Massage: A Therapeutic Touch

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In our current society one of the most common causes of illness and upset is stress; stress from a fast-paced and demanding environment that overworks us until we can no longer cope effectively.

The other day I took a step back and decided to do something about the tension knots in my neck and thousands of thoughts clouding my mind, booking myself in for a massage.

massage_a_therapeutic_touch_imageThirty minutes later I sauntered out of the salon beaming and feeling as light as a feather. I realized there must be something to this nourishing experience and began my research into the world of pampering.

Massage has been traditionally used for medicinal care in many cultures including Chinese, Egyptian, Greek, Hindu, Japanese, and Roman, among others. In Asia, babies are massaged until toddlers in order to strengthen and instil positive emotional qualities. It was believed that massage had healing properties due to improving lymph and blood circulation. However, in more recent times there has become more of an emphasis on relaxation, with massage helping the psychological and spiritual side of things.

Touch in general has many benefits. Hugging a person releases a hormone called oxytocin, which lowers blood pressure and brings anxiety levels down. Touch can also influence people’s behavior and communicate emotions. One experiment in particular was in a library, in which people rated their time as more enjoyable when “accidentally” touched by someone passing, showing the huge subconscious effect that human physical contact can have.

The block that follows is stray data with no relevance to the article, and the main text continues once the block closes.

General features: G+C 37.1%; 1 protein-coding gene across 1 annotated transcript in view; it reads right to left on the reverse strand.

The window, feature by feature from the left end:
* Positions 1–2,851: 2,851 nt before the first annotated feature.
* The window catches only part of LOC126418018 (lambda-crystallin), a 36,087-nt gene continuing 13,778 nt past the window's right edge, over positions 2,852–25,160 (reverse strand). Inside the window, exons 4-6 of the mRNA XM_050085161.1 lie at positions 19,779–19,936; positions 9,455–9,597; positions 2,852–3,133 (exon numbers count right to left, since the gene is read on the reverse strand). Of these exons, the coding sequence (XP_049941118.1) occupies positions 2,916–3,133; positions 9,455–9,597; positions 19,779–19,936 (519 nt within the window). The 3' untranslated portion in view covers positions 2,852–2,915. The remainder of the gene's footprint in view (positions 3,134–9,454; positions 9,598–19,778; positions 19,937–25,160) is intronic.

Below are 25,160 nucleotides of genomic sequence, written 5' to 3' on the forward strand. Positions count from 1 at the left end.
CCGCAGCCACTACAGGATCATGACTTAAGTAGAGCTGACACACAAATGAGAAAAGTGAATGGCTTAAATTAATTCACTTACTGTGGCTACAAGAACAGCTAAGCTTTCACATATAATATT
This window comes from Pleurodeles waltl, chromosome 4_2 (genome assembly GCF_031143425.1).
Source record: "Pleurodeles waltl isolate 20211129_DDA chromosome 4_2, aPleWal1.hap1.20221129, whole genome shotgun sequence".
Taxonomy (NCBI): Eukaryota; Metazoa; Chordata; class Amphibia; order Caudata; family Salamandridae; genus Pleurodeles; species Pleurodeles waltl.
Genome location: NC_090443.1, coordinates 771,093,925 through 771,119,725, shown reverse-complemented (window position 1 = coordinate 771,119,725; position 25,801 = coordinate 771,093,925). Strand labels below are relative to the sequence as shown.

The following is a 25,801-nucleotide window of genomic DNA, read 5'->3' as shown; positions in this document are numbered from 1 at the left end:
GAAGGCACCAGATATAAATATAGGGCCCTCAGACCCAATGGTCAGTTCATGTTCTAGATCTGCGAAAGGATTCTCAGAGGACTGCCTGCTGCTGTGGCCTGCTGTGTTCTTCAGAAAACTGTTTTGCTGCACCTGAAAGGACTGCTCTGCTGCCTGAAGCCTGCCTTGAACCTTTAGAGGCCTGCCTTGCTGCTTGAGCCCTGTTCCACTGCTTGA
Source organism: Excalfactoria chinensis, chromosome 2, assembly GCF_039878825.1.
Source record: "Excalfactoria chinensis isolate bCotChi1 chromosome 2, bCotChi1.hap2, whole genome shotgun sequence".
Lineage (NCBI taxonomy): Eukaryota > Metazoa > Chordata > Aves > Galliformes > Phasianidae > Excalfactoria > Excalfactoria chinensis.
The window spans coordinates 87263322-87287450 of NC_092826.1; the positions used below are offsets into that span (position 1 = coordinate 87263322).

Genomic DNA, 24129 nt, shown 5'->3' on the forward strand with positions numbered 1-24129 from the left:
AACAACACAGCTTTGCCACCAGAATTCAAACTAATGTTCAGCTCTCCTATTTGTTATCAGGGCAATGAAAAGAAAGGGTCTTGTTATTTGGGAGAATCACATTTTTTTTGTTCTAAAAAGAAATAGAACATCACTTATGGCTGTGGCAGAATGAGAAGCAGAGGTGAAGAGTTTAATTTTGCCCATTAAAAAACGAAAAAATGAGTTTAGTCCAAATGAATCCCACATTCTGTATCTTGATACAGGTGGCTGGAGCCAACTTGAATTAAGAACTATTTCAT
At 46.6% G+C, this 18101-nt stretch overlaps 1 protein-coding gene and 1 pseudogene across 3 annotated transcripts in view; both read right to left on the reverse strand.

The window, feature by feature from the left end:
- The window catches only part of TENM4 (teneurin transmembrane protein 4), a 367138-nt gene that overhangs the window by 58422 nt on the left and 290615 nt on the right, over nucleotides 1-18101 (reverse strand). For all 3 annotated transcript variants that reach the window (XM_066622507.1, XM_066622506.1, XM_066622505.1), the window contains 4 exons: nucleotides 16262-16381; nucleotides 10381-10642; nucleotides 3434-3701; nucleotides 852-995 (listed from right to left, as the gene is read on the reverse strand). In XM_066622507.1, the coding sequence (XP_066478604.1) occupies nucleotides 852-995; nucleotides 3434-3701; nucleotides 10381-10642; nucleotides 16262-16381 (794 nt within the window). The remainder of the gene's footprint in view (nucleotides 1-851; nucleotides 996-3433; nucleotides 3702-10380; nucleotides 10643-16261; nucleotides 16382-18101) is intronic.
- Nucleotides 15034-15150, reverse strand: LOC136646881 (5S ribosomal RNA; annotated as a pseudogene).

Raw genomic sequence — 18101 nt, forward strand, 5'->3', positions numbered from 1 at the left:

power_of_touch_on_mental_and_physical_health_picResearchers have found that babies held and touched more often become less aggressive and clingy and more confident as they grow up. Babies have also been shown to have 20% smaller brains if not touched frequently.

If touch by itself can modify emotions and physical reactions, it’s no wonder that a one-to-one massage for 30 minutes plus can have some amazing effects.

Massage can reduce anxiety and depression, ease pain, improve sleep, boost immunity, help with PMS, increase alertness, help headaches, and improve blood flow and lymphatic drainage (is this enough to convince you?).

Other benefits include relaxation, improved circulation, a reduction of stress hormones, and general feelings of well-being.

In a meta-analysis of 37 scientific studies, significant effects of massage were found, with the largest effect being a reduction in trait anxiety and depression, with a course of treatment showing benefits similar to psychotherapy.

In patients with depression and adjustment disorder, a 30-minute daily back massage for five days showed lower cortisol levels (the stress hormone) and a larger reduction in depression and anxiety than patients who just viewed a relaxing video.

Compared with controls, significant effects on sleep quality have also been highlighted, with recipients of a back massage sleeping an extra hour.

healing_benefits_of_massage_picIn addition to the relaxation felt after a session of pampering, the scientific evidence listed here states just how beneficial this can be for a whole host of different physical and psychological ailments.

So really, in summary, we should be having massages regularly and treating ourselves to nourishing experiences, with absolutely no guilt whatsoever!  

Claims on this site have not been evaluated by the FDA. Information on this site is not intended to diagnose, treat, cure, or prevent any disease. Sunwarrior’s awesome expert writers do not replace doctors and don’t always cite studies, so do your research, as is wise. Seek the advice of a medical professional before making any changes to your lifestyle or diet.

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